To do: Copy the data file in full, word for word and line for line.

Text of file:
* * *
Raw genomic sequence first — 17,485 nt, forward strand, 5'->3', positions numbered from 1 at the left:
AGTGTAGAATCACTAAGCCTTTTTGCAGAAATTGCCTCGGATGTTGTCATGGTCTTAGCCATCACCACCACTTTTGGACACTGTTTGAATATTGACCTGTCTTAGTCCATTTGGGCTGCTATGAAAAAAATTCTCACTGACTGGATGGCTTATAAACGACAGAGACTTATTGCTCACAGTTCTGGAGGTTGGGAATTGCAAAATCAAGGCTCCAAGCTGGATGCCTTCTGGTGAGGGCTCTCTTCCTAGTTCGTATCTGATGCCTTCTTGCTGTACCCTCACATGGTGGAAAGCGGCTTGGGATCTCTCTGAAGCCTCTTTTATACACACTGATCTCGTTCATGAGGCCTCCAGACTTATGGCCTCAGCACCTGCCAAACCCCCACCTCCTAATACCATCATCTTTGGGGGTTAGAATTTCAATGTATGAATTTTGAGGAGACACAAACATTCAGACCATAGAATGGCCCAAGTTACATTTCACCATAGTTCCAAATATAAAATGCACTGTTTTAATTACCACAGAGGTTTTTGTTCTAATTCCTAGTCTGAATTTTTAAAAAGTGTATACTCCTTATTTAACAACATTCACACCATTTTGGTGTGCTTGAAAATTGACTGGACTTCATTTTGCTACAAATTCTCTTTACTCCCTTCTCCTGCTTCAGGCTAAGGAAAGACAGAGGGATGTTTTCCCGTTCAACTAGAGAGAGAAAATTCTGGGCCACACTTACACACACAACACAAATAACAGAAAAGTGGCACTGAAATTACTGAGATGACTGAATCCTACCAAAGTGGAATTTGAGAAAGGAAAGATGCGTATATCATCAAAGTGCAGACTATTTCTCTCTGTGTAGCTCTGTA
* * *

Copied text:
Raw genomic sequence first — 17,485 nt, forward strand, 5'->3', positions numbered from 1 at the left:
AGTGTAGAATCACTAAGCCTTTTTGCAGAAATTGCCTCGGATGTTGTCATGGTCTTAGCCATCACCACCACTTTTGGACACTGTTTGAATATTGACCTGTCTTAGTCCATTTGGGCTGCTATGAAAAAAATTCTCACTGACTGGATGGCTTATAAACGACAGAGACTTATTGCTCACAGTTCTGGAGGTTGGGAATTGCAAAATCAAGGCTCCAAGCTGGATGCCTTCTGGTGAGGGCTCTCTTCCTAGTTCGTATCTGATGCCTTCTTGCTGTACCCTCACATGGTGGAAAGCGGCTTGGGATCTCTCTGAAGCCTCTTTTATACACACTGATCTCGTTCATGAGGCCTCCAGACTTATGGCCTCAGCACCTGCCAAACCCCCACCTCCTAATACCATCATCTTTGGGGGTTAGAATTTCAATGTATGAATTTTGAGGAGACACAAACATTCAGACCATAGAATGGCCCAAGTTACATTTCACCATAGTTCCAAATATAAAATGCACTGTTTTAATTACCACAGAGGTTTTTGTTCTAATTCCTAGTCTGAATTTTTAAAAAGTGTATACTCCTTATTTAACAACATTCACACCATTTTGGTGTGCTTGAAAATTGACTGGACTTCATTTTGCTACAAATTCTCTTTACTCCCTTCTCCTGCTTCAGGCTAAGGAAAGACAGAGGGATGTTTTCCCGTTCAACTAGAGAGAGAAAATTCTGGGCCACACTTACACACACAACACAAATAACAGAAAAGTGGCACTGAAATTACTGAGATGACTGAATCCTACCAAAGTGGAATTTGAGAAAGGAAAGATGCGTATATCATCAAAGTGCAGACTATTTCTCTCTGTGTAGCTCTGTA